As with most things there is a lot of misunderstanding surrounding our increasingly beloved espresso, but the absolute basics are both straightforward and interesting. Churn these facts out next time mom and dad throw a hissy about that latte you just downed.
Three Espresso Myths
1. Espresso has more caffeine than "regular" coffee.
Many people are surprised to learn espresso generally has a much lower caffeine content than a cup of filter coffee. One possible (read this Roast Magazine article for a differing point of view) reason is most espresso consumed is brewed from dark-roasted beans. Very generally speaking it's thought the darker the roast the less the caffeine.
A more plausible reason surfaces when you note the water content and time in preparing a cup of filter coffee. Filter coffee uses more water and this combined with a longer brewing time often means more caffeine in your cup. In the end you're looking at about half or two-thirds the content of caffeine in a latte versus a cup of drip coffee of the same size.
2. Where'd they get that "x" from, anyway?
That letter has never been, nor ever will be, a feature in espresso. There's nothing "express" about the process of espresso; it's an incredibly refined and skilled technique. Good baristas spend years of their lives acquiring and furthering this complicated skill.
On a side note I can think of a few coffee chains who'd do well to hire less 17 year olds and more dedicated career baristas. In Italy this is a respected profession with an average age seemingly double that of Starbucks' equivalent. This is for good reason.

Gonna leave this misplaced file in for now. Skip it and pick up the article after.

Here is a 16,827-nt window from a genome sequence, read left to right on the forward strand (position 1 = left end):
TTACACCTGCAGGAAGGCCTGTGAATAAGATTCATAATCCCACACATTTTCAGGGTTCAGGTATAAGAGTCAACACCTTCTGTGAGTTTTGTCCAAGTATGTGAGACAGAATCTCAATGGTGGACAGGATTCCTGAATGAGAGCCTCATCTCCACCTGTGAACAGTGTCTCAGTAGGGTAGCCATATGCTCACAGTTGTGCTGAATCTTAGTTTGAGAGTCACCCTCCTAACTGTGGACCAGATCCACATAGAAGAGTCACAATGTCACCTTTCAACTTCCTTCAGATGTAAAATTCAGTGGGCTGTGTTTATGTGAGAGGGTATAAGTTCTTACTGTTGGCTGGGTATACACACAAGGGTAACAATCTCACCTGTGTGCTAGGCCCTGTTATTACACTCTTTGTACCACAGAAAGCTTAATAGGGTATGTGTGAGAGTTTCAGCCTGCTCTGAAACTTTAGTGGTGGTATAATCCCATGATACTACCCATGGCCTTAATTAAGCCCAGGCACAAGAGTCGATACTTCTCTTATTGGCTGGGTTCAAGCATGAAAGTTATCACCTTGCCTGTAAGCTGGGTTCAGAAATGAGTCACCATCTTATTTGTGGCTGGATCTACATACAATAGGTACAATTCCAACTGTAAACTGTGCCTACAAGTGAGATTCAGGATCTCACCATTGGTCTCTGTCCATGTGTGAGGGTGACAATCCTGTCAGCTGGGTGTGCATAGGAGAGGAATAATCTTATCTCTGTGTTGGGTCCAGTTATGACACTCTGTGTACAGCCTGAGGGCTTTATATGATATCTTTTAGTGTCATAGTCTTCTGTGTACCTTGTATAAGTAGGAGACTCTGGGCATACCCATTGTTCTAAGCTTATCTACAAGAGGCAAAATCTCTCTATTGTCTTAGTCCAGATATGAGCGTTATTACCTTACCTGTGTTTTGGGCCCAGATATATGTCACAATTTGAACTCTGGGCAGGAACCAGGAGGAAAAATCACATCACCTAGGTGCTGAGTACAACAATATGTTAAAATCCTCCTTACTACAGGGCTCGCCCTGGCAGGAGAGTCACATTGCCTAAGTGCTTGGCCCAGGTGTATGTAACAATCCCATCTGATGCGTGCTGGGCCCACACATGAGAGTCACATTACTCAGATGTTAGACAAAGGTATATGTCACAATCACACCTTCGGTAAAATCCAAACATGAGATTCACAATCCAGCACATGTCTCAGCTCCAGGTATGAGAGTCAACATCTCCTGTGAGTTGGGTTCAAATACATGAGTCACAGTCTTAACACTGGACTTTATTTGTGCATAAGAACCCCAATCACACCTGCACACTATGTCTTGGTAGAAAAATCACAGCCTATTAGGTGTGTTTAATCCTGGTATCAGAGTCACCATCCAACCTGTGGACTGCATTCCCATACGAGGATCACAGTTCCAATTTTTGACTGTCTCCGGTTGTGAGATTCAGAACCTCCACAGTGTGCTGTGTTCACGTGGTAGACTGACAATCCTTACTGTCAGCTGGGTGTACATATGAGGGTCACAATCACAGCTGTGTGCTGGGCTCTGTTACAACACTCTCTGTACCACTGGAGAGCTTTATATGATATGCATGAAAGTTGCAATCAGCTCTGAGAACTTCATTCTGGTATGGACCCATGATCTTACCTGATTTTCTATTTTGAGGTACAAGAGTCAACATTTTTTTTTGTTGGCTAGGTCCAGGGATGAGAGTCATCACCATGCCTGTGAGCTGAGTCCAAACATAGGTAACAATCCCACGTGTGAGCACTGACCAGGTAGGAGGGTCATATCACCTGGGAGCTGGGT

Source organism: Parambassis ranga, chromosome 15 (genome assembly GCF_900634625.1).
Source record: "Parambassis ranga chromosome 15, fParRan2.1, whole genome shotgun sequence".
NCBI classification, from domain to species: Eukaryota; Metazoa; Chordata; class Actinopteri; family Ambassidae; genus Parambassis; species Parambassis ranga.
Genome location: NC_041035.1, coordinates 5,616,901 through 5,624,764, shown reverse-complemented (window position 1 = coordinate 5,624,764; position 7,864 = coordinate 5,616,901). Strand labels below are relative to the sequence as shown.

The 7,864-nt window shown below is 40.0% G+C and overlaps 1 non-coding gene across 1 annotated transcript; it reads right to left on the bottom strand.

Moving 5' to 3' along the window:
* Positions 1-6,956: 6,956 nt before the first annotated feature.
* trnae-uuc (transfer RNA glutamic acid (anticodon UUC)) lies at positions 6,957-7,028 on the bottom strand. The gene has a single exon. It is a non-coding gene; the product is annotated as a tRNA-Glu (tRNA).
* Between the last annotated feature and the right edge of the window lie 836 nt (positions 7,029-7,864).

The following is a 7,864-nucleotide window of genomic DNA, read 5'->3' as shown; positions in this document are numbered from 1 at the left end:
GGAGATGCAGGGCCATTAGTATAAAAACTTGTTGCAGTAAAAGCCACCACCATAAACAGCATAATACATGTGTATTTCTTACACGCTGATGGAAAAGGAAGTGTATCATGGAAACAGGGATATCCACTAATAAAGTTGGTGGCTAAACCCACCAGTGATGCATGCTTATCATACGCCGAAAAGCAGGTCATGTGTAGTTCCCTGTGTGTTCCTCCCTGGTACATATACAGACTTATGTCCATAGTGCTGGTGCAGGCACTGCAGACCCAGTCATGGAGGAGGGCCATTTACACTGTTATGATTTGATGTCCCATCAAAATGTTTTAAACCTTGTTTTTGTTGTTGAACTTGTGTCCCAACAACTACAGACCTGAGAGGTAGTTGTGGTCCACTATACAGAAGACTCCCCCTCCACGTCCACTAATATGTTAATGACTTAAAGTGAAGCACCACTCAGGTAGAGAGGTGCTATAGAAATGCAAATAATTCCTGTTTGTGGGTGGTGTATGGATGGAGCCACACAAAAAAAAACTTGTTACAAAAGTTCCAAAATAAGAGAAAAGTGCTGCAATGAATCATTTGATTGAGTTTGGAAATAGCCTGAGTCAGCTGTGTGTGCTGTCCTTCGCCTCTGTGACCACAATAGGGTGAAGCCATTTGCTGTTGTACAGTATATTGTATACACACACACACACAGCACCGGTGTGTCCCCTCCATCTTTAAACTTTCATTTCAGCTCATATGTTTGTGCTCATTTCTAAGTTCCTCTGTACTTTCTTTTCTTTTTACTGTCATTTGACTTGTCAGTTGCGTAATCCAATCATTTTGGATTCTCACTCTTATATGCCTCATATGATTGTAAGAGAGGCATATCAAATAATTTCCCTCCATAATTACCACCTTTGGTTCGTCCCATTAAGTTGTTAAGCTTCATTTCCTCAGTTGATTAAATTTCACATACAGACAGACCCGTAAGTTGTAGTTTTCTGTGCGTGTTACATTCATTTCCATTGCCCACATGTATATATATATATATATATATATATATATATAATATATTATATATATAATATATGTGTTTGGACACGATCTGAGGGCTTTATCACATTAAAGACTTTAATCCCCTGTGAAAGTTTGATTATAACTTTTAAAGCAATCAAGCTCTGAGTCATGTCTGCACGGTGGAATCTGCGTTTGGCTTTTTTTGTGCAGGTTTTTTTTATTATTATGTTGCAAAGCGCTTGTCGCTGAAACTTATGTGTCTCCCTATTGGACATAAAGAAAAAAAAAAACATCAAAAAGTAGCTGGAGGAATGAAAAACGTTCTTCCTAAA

3. Espresso is just really strong coffee
No, no, no! By all means enjoy your cafetierre, but you will never ever make an espresso by simply adding a dark roast in extreme quantities with less water than you would normally add for a standard cup.
Think of it like this: cheese and butter are both made from the same base ingredient, milk, as espresso and filter coffee are both children of the humble coffee bean. Each takes a completely different process down two separate paths in order it get to the final product, however. You don't make cheese by churning milk in a butter churn just as as you don't make espresso by coupling excessive amounts of coffee grains with a few millilitres of water.
Espresso is made from a very specific grind of coffee combined with an equally specific method. Coffeegeek.com sumarises it appropriately below.
The coffee beverage produced by a pump or lever espresso machine. This Italian word describes a beverage made from 7 grams (+/- 2 grams) of finely ground coffee, producing 1-1.5 ounces (30-45ml) of extracted beverage under 9 bar (135psi) of brewing pressure at brewing temperatures of between 194 and 204 degrees Fahrenheit, over a period of 25 seconds (+/- 5 seconds) of brew time.
Stay Tuned: What Espresso Isn't
There are all sorts of arguments for what makes the best shot, from blend and grind to machine and individual barista skills. Nevertheless one thing is certain, and that's the fact that there are solid facts behind the highly skilled process that ends in that shot in your cappuccino.
I always find it useful to think of what something isn't in order to understand what it is. Stay tuned for the next part of this series to find out more of what espresso isn't, plus why that £50/$75 Krups machine Granny bought you for Christmas can't really make true espresso.